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Why Is the Research on Learning Styles Still Being Dismissed by Some Learning Leaders and Practitioners?

By Guy W. Wallace / November 2011

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  • Sun, 08 Jul 2012
    Post by William Kennedy-Long

    Looking at this from a work-life perspective isnt the truth of the matter, that for the global workforce of today and tomorrow, its more about performance than learning, by this I mean what do I need to do in order to improve my performance. Yes there will almost certainly be a learning element to that (formally and informally), but more importantly, its what exists in terms of performance support to help me achieve my (professional and personal) goals that is key.

    In the world of workplace learning and the ongoing debate over 70:20:10 (and yes as Charles Jennings quite rightly says its not about the numbers its about change), why should we focus on learning styles when it is only really applied to the 10%, (if that) and the reality is that we work with our colleagues every day, so we know them, we know how to approach them, we know how to ask them for help.

    We also have knowledge management systems either through the enterprises we work for or though our own personal knowledge management systems that we have created.

    We should be cognisant of learning styles not consumed or be driven by them!

  • Thu, 19 Apr 2012
    Post by Alia Solo

    Is the debate here over Audio / Visual / Kinesthetic (AVK) learning styles? They never held any credence for me in terms of design.

    But what about Kolb? I haven't seen him mentioned in this debate and his Learning Styles Inventory (LSI) or McCarthy's Learning Type Measure (LTM). What are we really debating here?

    Clark only devotes a surface two pages to debunking the AVK myth, and mentions nothing about other learning styles information in usage in curriculum development and education today.

    Stirring the pot . . . hehe!!!!!

  • Sat, 10 Mar 2012
    Post by Luisa Formisano

    Searching in the posts I have found this article about learning styles. Any theory on different attiudes to learn hasn't been supported by a true experimentation on a solid, scientific approach. Human minds try to change their strategies and techniques in resolving problems and difficulties. It's also emotionality responsible for learner's changing style. Emotions are not illogical but convey meanings too. I agree that rationality and planning help understanding taking away from any chaos the learners may cope with. With different domains also different strategies must be explored and taken into account. Evidence-based approach is the best one to apply.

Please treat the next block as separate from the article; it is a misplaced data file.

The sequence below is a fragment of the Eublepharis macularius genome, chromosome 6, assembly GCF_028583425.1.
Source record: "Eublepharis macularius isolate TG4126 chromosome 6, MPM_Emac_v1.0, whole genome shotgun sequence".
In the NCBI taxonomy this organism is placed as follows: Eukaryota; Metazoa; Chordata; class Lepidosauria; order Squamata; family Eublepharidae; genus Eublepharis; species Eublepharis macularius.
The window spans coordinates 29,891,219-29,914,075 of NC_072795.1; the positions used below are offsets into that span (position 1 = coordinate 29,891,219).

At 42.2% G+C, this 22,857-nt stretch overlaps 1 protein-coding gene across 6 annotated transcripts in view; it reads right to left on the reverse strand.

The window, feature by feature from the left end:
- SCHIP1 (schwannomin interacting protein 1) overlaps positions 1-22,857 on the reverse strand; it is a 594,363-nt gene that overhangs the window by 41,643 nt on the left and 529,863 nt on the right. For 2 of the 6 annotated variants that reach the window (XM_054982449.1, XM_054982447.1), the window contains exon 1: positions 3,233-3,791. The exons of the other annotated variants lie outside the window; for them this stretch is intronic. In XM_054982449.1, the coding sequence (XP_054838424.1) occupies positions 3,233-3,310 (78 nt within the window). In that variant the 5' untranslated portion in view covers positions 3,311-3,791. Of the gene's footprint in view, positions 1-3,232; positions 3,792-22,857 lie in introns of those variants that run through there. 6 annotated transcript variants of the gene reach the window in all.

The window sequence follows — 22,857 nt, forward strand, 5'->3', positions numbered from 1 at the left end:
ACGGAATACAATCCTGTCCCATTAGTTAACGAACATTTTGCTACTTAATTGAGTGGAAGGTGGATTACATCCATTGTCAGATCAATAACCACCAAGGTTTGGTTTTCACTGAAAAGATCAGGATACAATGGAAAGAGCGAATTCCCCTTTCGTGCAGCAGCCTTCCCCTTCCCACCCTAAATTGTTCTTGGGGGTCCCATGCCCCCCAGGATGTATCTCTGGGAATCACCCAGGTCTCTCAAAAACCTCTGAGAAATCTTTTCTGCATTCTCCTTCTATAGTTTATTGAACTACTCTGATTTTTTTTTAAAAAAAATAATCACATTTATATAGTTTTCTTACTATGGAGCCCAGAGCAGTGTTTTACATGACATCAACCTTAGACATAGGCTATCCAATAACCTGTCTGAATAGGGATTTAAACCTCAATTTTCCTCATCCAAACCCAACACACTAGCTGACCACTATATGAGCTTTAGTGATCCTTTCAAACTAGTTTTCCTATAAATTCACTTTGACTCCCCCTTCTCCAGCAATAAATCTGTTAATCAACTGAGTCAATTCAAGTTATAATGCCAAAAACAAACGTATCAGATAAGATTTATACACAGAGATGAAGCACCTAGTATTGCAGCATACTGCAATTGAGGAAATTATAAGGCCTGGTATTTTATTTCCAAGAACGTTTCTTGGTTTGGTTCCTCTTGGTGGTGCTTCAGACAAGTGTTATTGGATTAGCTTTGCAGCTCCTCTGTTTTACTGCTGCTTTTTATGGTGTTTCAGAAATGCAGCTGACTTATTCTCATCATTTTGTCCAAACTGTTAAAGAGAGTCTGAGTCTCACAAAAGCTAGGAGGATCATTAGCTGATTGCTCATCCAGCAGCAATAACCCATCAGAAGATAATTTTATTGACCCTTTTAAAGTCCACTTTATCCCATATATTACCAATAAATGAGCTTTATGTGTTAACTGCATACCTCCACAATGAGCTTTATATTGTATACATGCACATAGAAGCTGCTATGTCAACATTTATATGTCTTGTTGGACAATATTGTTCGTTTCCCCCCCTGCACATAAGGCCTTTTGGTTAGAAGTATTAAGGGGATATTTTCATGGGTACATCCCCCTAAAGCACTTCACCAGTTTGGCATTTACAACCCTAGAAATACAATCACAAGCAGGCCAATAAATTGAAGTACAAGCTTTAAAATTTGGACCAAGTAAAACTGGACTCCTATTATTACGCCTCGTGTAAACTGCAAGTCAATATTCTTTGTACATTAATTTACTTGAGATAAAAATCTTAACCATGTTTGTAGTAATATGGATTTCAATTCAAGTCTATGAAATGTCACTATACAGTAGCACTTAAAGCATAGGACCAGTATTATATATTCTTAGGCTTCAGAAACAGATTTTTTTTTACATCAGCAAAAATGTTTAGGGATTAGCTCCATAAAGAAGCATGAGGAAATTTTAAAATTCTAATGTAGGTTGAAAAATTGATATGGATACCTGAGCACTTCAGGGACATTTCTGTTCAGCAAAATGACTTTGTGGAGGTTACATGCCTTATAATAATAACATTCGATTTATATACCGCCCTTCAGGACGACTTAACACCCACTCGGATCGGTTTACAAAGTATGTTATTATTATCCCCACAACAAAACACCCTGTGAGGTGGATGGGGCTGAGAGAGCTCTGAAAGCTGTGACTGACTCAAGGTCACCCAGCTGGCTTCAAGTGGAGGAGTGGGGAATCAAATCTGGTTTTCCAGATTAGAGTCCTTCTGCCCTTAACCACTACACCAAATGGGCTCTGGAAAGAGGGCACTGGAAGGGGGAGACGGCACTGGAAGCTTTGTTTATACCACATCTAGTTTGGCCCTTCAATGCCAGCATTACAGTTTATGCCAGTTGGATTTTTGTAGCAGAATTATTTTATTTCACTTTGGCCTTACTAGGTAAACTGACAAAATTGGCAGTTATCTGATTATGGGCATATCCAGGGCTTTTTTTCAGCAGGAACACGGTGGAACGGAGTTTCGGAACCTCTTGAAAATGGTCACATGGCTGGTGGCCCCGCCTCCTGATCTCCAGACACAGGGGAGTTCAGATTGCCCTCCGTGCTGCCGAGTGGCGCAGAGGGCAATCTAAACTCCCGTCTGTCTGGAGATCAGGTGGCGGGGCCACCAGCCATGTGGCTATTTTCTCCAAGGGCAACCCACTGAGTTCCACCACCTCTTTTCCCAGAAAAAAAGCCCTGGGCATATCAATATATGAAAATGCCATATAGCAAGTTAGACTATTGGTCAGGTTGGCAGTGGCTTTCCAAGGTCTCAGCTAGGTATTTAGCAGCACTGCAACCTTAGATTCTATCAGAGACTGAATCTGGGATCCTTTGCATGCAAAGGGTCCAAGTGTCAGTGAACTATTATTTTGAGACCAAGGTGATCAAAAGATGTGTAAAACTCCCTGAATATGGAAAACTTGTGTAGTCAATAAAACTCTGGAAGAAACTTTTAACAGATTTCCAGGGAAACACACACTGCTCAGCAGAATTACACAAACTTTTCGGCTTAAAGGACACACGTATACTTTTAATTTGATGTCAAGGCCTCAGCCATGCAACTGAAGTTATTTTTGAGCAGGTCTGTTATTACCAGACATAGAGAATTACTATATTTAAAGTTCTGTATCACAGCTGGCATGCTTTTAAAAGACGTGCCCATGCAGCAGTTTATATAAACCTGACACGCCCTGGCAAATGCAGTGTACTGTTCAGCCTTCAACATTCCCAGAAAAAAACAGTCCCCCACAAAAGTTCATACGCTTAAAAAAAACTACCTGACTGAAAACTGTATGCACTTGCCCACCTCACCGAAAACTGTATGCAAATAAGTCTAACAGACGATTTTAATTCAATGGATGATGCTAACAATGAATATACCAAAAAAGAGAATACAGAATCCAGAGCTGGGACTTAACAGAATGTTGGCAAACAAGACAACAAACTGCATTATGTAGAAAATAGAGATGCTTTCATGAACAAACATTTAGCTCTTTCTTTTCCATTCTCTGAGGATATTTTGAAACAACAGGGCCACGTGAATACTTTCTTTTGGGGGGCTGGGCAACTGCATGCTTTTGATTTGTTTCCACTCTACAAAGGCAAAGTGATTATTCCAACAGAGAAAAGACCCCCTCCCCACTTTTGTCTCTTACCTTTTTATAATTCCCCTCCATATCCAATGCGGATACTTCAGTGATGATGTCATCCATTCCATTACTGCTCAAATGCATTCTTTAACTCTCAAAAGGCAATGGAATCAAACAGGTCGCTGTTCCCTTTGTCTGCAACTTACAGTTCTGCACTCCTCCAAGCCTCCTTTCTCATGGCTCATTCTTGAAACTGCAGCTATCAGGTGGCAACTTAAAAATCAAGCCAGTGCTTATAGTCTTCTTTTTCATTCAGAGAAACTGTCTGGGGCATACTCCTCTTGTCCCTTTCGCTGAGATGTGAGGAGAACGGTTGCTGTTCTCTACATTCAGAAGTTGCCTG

• Sun, 11 Dec 2011
    Post by Beth Sorichetti

    Certainly an interesting topic - definitely worthy of refelection. Is it a learning style or a learning preference and if a preference is it a result of conditioning or personality or what else? Does it matter? An activity shouldn't be used solely because it's cool and fun, but for the educational content and relevancy. If it's fun and cool too, then bonus! Personally, let me learn my way, with some short lecturettes, some discussion & q/a's, time for reflection, some reading, some hands on practice, and please include some entertainment value!

  • Sat, 10 Dec 2011
    Post by Ann Yakimovicz

    Learning styles is embedded in continuing professional education. My organization reviewed the criteria set up by ANSI/IACET to become an approved provider of continuing education. One of the standards is that the training materials are designed with consideration of learning styles.

  • Wed, 07 Dec 2011
    Post by Donald Clark

    Perhaps one of the best papers on learning styles is Coffield, Moseley, Hall, and Ecclestone's, Learning styles and pedagogy in post-16 learning: A systematic and critical review (PDF). While the paper does dismiss some types of learning styles and the importance that the recognized learning styles actually have when it comes to learning, it does leave a lot of questions opened.

    One of the most profound statements in the paper, at least to me, is (p68):

    just varying delivery style may not be enough and & the unit of analysis must be the individual rather than the group.

    That is, when you analyze a group, the findings often suggest that learning styles are relative unimportant, however, when you look at an individual, then the learning style often distinguishes itself as a key component of being able to learn or not. Thus those who actually deliver the learning process, such as teachers, instructors, or trainers and are responsible for helping others to learn see these styles and must adjust for them, while those who design for groups or study them see the learning styles as relative unimportant.